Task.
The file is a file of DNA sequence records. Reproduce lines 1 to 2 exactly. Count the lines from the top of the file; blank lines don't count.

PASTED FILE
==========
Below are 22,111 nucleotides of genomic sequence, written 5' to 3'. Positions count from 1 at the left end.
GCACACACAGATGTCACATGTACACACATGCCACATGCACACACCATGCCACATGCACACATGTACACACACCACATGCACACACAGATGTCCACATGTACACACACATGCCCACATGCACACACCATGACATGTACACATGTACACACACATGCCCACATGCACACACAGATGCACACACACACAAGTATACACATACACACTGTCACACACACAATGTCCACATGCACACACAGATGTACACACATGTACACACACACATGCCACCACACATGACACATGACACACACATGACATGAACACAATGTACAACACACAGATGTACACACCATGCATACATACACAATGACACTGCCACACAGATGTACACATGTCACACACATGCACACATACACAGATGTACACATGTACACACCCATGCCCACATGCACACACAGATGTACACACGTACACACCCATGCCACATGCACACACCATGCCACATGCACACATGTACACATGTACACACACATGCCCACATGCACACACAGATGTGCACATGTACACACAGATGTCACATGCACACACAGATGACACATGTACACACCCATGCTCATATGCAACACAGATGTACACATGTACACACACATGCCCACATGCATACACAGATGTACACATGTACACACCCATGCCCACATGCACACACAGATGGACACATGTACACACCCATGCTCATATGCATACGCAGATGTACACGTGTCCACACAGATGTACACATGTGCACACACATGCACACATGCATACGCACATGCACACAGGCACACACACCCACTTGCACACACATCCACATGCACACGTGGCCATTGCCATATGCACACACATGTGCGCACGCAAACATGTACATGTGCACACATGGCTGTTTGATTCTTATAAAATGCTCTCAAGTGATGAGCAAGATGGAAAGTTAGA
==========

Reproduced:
Below are 22,111 nucleotides of genomic sequence, written 5' to 3'. Positions count from 1 at the left end.
GCACACACAGATGTCACATGTACACACATGCCACATGCACACACCATGCCACATGCACACATGTACACACACCACATGCACACACAGATGTCCACATGTACACACACATGCCCACATGCACACACCATGACATGTACACATGTACACACACATGCCCACATGCACACACAGATGCACACACACACAAGTATACACATACACACTGTCACACACACAATGTCCACATGCACACACAGATGTACACACATGTACACACACACATGCCACCACACATGACACATGACACACACATGACATGAACACAATGTACAACACACAGATGTACACACCATGCATACATACACAATGACACTGCCACACAGATGTACACATGTCACACACATGCACACATACACAGATGTACACATGTACACACCCATGCCCACATGCACACACAGATGTACACACGTACACACCCATGCCACATGCACACACCATGCCACATGCACACATGTACACATGTACACACACATGCCCACATGCACACACAGATGTGCACATGTACACACAGATGTCACATGCACACACAGATGACACATGTACACACCCATGCTCATATGCAACACAGATGTACACATGTACACACACATGCCCACATGCATACACAGATGTACACATGTACACACCCATGCCCACATGCACACACAGATGGACACATGTACACACCCATGCTCATATGCATACGCAGATGTACACGTGTCCACACAGATGTACACATGTGCACACACATGCACACATGCATACGCACATGCACACAGGCACACACACCCACTTGCACACACATCCACATGCACACGTGGCCATTGCCATATGCACACACATGTGCGCACGCAAACATGTACATGTGCACACATGGCTGTTTGATTCTTATAAAATGCTCTCAAGTGATGAGCAAGATGGAAAGTTAGA